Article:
When in roam 

Montana Mapping & GPS shows the way

Hunters, anglers and hikers all have to be aware of property boundaries so they don’t trespass on private land. Not many years ago, this involved reading maps with land ownership indicated in various colors, or by sticking to the interior of immense parcels of public land such as national forests, where boundary issues are less complicated.

Thankfully, a Missoula company eliminates the guesswork. Montana Mapping & GPS (www.huntinggpsmaps.com) offers a full line of custom GPS maps for Garmin GPS units: Public and private land boundaries simply pop up on the GPS display.

A couple of things make this software especially appealing. First, the color-coding for various types of land ownership is exactly the same as what you’d find on maps sold by government agencies, except you can get it electronically instead of carrying paper. Second, an upgrade lets you see not only the private land boundaries, but also the names of the people who own private parcels.

Last fall I used a couple of Garmin GPS units with this software while hunting. For the Garmin “Nuvi” model in my Tahoe, using HuntingGPSMaps was as simple as inserting a micro-SD memory card and powering up the unit.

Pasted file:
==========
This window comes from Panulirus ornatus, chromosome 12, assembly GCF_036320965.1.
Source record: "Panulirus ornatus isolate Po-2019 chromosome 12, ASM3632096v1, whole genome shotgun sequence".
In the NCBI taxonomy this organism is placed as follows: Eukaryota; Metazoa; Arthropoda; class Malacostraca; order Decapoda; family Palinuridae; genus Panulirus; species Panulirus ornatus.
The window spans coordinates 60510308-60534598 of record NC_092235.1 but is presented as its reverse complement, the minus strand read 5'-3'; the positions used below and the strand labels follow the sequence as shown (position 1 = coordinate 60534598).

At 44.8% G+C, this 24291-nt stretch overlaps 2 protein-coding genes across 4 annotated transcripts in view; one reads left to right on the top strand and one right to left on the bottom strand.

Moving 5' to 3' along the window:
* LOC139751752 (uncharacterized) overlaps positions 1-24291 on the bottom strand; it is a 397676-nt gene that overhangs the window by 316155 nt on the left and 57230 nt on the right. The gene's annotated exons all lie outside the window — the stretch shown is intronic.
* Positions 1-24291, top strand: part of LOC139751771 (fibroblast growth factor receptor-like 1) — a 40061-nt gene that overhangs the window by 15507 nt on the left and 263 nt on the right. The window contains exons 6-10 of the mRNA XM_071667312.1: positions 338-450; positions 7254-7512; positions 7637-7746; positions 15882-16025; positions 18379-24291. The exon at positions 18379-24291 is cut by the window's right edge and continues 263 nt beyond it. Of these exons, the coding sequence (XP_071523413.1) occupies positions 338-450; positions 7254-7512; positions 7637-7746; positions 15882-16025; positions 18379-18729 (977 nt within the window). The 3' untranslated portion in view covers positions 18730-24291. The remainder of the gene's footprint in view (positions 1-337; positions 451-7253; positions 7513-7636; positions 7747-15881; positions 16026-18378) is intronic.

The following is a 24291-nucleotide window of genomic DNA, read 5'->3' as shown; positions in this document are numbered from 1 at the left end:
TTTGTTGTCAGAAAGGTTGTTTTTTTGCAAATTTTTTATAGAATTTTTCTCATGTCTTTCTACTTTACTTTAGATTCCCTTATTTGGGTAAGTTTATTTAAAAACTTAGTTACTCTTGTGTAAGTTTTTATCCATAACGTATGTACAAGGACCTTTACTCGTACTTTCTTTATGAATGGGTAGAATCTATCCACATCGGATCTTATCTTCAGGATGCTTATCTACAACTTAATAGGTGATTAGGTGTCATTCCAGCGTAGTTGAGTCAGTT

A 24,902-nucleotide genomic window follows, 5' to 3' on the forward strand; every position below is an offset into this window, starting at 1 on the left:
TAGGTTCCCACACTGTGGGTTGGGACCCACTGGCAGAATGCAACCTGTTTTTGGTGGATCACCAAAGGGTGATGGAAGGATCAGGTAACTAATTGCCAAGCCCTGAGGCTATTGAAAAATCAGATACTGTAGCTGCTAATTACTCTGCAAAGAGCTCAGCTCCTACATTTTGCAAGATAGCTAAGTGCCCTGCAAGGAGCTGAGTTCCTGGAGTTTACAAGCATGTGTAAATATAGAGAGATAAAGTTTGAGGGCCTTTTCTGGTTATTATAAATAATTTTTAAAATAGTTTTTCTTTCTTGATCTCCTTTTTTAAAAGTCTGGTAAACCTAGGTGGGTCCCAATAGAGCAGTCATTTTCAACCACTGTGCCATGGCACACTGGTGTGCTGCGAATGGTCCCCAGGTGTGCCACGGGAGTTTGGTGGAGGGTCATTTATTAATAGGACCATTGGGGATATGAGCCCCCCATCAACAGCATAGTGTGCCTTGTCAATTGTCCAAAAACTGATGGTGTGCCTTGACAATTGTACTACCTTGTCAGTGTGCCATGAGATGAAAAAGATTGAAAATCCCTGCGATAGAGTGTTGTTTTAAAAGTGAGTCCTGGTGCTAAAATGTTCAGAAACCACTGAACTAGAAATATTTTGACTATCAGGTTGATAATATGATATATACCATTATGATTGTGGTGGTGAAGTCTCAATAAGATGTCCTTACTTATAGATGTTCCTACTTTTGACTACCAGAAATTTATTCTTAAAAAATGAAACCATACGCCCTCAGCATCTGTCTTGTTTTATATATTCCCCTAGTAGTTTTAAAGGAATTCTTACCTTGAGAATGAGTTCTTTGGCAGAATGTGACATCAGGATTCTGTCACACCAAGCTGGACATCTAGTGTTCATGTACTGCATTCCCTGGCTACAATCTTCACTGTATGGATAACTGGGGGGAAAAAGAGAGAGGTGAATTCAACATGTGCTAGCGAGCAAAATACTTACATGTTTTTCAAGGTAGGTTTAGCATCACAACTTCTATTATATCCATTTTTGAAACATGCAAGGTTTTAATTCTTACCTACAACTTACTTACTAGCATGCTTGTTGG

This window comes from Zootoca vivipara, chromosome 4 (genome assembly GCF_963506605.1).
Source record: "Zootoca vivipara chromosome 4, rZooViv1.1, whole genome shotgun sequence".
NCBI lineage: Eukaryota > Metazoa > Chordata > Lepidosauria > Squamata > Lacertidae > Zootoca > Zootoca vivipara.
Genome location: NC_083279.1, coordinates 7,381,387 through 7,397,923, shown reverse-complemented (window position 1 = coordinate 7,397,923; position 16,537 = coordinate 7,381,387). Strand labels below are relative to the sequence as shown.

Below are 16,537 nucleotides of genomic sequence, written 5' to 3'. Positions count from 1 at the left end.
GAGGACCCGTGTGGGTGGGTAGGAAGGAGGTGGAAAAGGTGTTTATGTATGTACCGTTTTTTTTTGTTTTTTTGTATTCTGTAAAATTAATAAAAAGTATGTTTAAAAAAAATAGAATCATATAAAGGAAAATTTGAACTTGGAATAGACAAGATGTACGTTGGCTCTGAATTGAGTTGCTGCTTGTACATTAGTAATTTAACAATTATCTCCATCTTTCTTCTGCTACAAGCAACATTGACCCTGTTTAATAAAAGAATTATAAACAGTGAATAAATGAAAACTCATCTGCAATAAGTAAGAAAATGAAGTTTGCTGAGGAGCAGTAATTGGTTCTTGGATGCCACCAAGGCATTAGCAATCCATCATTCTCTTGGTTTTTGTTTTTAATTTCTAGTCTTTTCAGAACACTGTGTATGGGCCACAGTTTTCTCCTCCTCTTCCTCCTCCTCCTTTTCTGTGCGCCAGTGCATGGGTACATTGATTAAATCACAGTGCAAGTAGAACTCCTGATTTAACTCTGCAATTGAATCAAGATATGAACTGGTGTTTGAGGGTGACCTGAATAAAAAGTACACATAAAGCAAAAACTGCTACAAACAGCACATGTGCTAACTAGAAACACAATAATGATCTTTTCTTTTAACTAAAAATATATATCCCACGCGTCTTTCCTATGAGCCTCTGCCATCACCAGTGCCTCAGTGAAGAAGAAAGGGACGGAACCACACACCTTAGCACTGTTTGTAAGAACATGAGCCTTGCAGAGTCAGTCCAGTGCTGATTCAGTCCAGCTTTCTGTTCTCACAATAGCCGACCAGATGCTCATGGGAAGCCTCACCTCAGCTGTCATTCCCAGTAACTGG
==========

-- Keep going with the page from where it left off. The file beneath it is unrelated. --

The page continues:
I used a pair of Garmin Rinos in the field, with similarly impressive results. In Wyoming, my hunting partner dropped a big mule deer buck on a slender strip of public land intersecting a highway. West of Red Lodge, I killed a tender young whitetail on a small block of state land jutting into a private holding from the national forest. In neither case would I have been comfortable making the stalk without the map on a GPS clearly showing I was on public land.

Law enforcement personnel like the software perhaps as much as hunters. Mike Moore, a warden captain for the Montana Department of Fish, Wildlife & Parks in eastern Montana, told me “we’re seeing less trespassing situations than we did five years ago. The new GPS software is pretty darn good and there are more and more hunters using it.”

The innovative software (starting at $40) isn’t only handy for hunters: It also helps keep anglers and floaters from drifting into private property. It’s simple to install, easy to use, and keeps you on the right side of the line. That’s a good place to be.

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